On the other hand, it has been discovered that elastomers such as polyisobutylene, polyisoprene, isobutylene-isoprene copolymer, or butadiene-styrene copolymer when admixed with hydrogenated vegetable oils or animal fats, and polyvinyl acetate, fatty acids, or fatty acid esters produce compositions which do not adhere to natural teeth, artifical teeth, and dentures to any significant degree.
Specifically, it has been discovered that natural gums and natural or synthetic rubbers when admixed with a number of resins, such as rosin derivatives, polyvinyl acetate, and polyterpenes produce soft compositions having considerable tack to many substances. It has also been discovered that similar tacky compositions result with combinations of petroleum waxes, certain natural waxes, and natural gums, and natural or synthetic rubbers.
The non-tacky or abhesive chewing gum compositions of this invention then include elastomers such as polysiobutylene, polyisoprene, isobutylene-isoprene copolymer and the copolymer of butadiene and styrene; hydrogenated or partially hydrogenated vegetable oils such as soybean, cottonseed, corn, peanut, and palm, or animal fats such as tallow or lard; and mineral adjuvants such as calcium carbonate, talc and tricalcium phosphate. The compositions may also include polyvinyl acetate, fatty acids such as stearic and palmitic acids, and mono and diglycerides of these fatty acids.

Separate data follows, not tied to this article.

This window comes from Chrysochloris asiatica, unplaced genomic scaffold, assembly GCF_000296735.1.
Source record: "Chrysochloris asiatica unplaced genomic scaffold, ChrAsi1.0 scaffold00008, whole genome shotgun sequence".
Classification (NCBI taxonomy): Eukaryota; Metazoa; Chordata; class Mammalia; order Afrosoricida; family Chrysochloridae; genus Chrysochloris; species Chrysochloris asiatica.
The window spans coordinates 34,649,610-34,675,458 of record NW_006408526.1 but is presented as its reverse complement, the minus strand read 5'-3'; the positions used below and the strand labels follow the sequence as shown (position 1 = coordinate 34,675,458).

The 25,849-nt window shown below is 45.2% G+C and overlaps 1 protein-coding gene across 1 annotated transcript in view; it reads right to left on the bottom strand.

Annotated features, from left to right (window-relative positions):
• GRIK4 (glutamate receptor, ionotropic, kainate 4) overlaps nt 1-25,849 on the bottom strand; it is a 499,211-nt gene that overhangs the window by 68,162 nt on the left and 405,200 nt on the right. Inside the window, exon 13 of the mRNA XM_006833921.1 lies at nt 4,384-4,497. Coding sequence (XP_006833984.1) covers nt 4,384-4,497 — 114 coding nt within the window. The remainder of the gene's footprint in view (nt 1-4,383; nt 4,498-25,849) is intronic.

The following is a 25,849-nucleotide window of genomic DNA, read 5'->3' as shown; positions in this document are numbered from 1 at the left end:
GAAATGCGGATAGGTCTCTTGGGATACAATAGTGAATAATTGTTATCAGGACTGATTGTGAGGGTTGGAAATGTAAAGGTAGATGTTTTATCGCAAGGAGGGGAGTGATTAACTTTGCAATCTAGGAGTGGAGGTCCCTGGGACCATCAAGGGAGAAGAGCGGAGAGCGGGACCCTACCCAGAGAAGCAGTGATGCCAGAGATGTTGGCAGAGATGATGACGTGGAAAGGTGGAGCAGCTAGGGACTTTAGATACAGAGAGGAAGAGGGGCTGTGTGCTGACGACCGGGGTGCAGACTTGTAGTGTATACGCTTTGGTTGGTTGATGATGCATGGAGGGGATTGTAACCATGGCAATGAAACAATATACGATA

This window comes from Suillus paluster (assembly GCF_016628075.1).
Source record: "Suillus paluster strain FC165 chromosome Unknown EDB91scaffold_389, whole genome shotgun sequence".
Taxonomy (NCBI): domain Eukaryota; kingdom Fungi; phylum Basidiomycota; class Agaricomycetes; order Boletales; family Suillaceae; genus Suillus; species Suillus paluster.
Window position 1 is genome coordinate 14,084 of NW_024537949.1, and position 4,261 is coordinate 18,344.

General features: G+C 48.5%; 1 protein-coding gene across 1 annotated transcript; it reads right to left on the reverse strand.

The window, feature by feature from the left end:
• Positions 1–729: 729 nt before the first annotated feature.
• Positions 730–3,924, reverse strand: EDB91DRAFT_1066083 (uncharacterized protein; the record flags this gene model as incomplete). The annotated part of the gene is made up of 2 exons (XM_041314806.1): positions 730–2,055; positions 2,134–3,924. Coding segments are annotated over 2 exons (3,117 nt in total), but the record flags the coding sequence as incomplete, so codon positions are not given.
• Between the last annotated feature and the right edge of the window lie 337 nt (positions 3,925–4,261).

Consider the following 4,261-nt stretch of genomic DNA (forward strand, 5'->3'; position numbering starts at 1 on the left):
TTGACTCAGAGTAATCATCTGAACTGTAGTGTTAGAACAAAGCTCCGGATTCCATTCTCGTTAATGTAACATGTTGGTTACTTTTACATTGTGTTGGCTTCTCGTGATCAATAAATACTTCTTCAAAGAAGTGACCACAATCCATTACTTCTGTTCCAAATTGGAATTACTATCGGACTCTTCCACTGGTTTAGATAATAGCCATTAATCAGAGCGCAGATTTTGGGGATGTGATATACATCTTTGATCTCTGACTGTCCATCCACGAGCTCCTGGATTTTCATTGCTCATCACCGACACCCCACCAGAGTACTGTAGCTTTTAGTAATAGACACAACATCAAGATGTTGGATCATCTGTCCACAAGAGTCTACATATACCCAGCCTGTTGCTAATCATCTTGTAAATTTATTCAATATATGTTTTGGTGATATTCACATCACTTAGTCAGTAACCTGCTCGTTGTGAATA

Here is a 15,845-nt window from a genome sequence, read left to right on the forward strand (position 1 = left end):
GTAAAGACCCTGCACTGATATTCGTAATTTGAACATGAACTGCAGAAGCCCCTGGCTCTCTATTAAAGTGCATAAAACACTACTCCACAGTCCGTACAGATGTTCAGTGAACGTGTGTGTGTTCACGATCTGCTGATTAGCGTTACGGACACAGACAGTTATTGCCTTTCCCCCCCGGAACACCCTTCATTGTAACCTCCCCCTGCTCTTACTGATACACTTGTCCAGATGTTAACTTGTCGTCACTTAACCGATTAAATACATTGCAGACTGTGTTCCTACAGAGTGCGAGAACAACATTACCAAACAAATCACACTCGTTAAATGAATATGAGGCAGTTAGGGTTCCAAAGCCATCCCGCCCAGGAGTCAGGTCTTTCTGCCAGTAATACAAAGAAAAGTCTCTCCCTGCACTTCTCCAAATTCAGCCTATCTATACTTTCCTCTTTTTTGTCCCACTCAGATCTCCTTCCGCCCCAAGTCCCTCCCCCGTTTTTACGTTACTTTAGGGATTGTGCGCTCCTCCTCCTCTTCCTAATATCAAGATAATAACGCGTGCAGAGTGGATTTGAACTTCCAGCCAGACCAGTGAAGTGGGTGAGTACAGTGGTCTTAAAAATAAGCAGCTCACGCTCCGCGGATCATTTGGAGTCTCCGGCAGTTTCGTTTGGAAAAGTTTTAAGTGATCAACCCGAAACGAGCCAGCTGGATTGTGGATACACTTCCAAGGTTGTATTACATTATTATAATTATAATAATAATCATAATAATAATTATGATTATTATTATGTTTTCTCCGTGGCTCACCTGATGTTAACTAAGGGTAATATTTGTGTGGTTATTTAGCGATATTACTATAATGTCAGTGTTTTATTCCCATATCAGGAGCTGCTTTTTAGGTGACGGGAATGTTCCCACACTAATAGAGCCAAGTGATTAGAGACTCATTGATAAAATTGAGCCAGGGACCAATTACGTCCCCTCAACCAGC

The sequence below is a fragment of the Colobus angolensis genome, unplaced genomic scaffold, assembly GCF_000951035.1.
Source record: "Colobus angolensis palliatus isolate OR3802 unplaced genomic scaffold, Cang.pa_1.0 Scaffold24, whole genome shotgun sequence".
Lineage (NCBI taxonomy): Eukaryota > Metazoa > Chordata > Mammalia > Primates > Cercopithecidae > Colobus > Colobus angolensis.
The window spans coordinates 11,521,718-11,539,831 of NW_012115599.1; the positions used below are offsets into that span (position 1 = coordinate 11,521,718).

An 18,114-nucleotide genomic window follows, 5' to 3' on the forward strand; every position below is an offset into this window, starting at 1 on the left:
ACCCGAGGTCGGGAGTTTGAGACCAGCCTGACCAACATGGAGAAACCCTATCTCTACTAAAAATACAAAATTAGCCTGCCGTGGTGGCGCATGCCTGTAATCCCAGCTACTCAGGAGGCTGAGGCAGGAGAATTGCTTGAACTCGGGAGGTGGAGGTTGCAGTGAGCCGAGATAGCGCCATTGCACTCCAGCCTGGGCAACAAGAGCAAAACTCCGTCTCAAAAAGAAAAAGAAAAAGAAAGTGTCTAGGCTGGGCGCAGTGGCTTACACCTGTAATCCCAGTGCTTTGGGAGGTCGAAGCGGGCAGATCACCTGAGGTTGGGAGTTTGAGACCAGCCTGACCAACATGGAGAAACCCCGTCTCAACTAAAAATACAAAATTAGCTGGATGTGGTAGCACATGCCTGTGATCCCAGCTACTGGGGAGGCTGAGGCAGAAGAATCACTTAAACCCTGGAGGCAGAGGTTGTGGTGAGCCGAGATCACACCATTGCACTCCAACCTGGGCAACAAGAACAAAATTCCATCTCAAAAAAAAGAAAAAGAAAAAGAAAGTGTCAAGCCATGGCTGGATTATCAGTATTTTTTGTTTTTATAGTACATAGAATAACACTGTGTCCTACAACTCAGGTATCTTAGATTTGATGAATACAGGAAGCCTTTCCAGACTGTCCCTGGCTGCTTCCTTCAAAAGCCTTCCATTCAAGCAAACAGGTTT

Accordingly, it is an object of this invention to provide a class of abhesive chewing gum compositions which do not contain special detackifier additives.
It is another object of this invention to provide chewing gum compositions formulated from chewing gum base which will not markedly adhere to natural teeth, artificial teeth, dentures, restorations, and the like.
It is another object of this invention to eliminate the tack producing combination of components used in chewing gum and substitute nontack producing compounds therefor to produce abhesive chewing gum compositions.
It is yet another object of this invention to provide chewing gum bases for incorporation into chewing gum compositions which are not composed of combinations of natural gums, natural rubbers, synthetic rubbers, natural resins, modified natural resins, synthetic polymers and copolymers, microcrystalline and paraffin waxes, and the like which is combination produce chewing gum which will adhere to dental surfaces.